As a student, I researched many companies I might want to work for to get a better understanding of the everyday life of software engineers. However, what I was most interested in learning about was the kinds of things engineers might do that went above and beyond the normal day-to-day stuff.

Is writing code something unique to the job?

No! Right?

As Software Engineers, we write code, develop algorithms, and implement them. But here at HP Vertica, we do lots of other things besides simply writing code.

Go above and beyond!

Vertica is different from other companies as far as normal day-to-day stuff goes.

Let me ask you this question: How many new graduates would you guess could get a chance to file a patent within their first 6 months of joining a company? How many would get chance to write a paper within first six months? Not a lot, right?

In my experience at HP Vertica, I’ve seen that just about all new graduate engineers file at least one patent in their first year at work. This speaks to the fact that the work we do here at Vertica is completely innovative. Our projects have a huge business impact.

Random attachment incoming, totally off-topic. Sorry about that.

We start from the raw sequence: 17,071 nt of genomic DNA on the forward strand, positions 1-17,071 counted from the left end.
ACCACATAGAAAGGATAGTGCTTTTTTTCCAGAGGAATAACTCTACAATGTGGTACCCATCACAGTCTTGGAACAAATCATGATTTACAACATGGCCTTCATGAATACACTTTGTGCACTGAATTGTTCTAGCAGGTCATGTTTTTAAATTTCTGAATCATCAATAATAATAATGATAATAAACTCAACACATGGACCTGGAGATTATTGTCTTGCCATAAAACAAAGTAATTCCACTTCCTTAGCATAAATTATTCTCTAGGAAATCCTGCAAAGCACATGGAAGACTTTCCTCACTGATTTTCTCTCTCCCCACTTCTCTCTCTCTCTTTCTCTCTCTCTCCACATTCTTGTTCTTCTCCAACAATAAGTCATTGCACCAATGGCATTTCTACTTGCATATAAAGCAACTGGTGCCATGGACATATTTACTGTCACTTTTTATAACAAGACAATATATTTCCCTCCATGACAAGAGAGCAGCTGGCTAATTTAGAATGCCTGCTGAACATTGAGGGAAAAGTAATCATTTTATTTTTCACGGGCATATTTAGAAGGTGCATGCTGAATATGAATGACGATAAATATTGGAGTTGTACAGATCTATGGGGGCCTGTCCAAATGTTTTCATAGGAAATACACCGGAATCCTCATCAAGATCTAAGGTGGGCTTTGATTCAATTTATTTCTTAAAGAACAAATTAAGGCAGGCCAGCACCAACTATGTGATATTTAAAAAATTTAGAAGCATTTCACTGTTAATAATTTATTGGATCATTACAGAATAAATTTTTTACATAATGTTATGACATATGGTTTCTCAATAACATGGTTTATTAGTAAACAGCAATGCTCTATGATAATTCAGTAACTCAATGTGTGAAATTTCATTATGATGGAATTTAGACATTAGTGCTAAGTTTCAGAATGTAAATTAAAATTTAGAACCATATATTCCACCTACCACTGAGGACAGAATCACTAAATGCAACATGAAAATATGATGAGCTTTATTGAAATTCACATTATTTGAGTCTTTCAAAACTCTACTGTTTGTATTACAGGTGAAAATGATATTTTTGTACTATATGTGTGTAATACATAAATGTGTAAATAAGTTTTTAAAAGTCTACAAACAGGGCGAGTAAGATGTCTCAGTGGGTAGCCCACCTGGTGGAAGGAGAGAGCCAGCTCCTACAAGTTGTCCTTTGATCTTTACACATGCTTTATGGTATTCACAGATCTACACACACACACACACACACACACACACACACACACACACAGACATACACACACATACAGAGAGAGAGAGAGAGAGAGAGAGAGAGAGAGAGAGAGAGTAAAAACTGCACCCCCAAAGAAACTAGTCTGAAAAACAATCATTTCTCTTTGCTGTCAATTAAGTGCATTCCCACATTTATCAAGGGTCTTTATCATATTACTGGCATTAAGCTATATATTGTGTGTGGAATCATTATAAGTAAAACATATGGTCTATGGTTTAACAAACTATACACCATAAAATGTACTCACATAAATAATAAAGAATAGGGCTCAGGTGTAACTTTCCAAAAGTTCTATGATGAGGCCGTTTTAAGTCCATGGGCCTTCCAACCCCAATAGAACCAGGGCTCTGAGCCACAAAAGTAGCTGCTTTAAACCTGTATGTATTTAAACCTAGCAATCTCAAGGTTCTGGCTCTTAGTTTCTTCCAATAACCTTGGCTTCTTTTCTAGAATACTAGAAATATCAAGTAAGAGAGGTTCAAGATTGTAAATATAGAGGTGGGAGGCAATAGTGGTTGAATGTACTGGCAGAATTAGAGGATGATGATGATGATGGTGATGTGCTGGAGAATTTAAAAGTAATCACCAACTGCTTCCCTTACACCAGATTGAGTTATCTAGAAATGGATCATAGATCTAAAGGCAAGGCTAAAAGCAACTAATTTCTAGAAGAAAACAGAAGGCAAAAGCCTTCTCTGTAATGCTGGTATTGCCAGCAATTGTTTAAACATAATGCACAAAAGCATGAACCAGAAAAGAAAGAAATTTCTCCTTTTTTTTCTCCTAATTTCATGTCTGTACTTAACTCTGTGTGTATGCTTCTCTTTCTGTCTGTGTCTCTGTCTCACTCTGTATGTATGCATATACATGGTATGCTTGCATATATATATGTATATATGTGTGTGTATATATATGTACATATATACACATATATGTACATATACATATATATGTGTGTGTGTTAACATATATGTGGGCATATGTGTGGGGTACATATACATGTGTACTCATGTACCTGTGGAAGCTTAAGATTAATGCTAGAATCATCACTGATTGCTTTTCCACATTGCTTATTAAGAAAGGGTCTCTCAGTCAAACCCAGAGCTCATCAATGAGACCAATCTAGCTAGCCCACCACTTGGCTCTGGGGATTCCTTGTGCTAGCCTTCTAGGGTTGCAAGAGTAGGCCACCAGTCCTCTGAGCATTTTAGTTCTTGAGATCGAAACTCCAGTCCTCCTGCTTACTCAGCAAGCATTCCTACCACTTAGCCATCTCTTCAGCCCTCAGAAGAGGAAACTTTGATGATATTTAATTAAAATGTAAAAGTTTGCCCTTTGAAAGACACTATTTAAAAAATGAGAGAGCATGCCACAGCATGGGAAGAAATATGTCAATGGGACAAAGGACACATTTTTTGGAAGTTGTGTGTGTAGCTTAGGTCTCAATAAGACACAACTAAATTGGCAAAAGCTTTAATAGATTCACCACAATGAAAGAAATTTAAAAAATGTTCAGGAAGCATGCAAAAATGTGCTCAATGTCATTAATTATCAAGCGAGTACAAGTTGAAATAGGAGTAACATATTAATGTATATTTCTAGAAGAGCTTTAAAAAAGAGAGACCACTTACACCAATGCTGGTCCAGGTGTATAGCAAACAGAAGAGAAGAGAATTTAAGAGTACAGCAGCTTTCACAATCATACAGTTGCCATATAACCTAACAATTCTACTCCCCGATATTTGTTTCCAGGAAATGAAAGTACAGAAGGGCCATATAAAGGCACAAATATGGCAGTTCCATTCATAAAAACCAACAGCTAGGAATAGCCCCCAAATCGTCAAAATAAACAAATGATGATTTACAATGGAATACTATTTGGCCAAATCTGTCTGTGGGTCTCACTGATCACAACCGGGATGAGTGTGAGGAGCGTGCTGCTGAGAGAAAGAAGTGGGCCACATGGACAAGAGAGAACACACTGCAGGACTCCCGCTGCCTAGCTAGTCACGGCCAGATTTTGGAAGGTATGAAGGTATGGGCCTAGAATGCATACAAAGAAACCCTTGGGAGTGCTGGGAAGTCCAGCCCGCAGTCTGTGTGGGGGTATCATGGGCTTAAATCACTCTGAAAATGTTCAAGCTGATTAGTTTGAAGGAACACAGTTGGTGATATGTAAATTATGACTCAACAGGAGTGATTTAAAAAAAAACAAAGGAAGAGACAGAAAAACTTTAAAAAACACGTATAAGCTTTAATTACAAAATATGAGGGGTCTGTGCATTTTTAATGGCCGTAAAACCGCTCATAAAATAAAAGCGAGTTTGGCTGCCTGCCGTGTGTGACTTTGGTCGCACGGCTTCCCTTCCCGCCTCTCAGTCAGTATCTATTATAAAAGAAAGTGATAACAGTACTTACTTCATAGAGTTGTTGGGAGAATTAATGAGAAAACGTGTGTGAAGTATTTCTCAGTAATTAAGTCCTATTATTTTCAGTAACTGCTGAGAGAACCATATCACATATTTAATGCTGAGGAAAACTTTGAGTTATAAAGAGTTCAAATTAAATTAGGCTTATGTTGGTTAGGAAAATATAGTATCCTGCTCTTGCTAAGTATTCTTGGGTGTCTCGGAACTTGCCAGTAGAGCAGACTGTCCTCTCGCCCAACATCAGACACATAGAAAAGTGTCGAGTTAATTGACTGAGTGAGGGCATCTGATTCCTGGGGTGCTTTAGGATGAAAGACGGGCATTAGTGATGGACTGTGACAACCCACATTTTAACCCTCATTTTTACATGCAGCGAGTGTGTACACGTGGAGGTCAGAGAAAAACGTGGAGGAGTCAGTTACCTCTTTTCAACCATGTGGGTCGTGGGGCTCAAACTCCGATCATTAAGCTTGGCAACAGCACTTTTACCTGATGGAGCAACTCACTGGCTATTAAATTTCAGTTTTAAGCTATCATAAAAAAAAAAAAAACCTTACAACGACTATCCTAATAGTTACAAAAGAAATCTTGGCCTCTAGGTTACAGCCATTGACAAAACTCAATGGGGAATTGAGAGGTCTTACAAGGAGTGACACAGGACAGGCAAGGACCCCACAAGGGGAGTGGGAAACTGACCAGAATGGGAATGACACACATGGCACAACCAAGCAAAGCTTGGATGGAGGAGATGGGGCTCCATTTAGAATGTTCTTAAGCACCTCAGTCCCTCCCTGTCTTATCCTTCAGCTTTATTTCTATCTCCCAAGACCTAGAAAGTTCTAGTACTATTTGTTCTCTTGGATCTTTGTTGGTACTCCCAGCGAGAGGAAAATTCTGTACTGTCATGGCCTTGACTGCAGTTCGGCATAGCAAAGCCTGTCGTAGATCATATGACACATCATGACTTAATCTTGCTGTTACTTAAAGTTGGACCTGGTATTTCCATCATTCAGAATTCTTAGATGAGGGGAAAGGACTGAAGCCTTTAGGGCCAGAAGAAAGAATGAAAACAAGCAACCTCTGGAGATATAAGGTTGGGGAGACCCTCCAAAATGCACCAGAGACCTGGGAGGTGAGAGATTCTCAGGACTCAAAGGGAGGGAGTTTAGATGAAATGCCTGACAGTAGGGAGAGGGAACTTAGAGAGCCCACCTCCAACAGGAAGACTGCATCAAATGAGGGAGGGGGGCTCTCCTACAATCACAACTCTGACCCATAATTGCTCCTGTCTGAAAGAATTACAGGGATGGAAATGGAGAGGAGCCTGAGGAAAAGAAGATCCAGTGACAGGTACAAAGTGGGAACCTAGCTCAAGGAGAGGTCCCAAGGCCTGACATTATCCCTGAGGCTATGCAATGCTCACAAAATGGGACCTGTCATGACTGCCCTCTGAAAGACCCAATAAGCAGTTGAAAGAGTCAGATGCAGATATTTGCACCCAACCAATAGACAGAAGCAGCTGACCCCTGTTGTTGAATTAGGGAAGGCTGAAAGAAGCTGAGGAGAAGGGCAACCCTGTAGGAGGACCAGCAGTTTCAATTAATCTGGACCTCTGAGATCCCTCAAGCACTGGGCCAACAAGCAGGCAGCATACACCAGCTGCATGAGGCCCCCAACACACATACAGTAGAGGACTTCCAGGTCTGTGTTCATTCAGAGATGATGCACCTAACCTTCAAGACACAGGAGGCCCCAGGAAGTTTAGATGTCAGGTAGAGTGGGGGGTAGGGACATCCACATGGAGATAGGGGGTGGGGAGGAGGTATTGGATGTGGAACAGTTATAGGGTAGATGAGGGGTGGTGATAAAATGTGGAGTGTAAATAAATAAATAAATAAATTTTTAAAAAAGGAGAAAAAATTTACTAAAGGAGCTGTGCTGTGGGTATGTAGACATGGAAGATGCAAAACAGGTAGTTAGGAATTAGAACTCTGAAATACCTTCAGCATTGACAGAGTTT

Be the captain of your ship!

Vertica offers engineers incredible opportunities! All you have to do is be willing to accept them. One of the best things about HP Vertica is that you work in an environment where other engineers are smarter than you! You’ll find yourself constantly challenged to learn new, interesting, and exciting things. You’ll get better exposure and, more importantly, you have a massive role to play in the company’s growth and development.

Something else that’s unique about HP Vertica—the projects you work on as an intern become part of the shipping product! As a result, you’ll get the chance to see your code in action and sometimes you can learn what customers have to say about your feature in particular. You won’t be allowed to sit idle for a minute because we have a very short release cycle. This will keep you on your toes and encourage you to think something new day in and day out.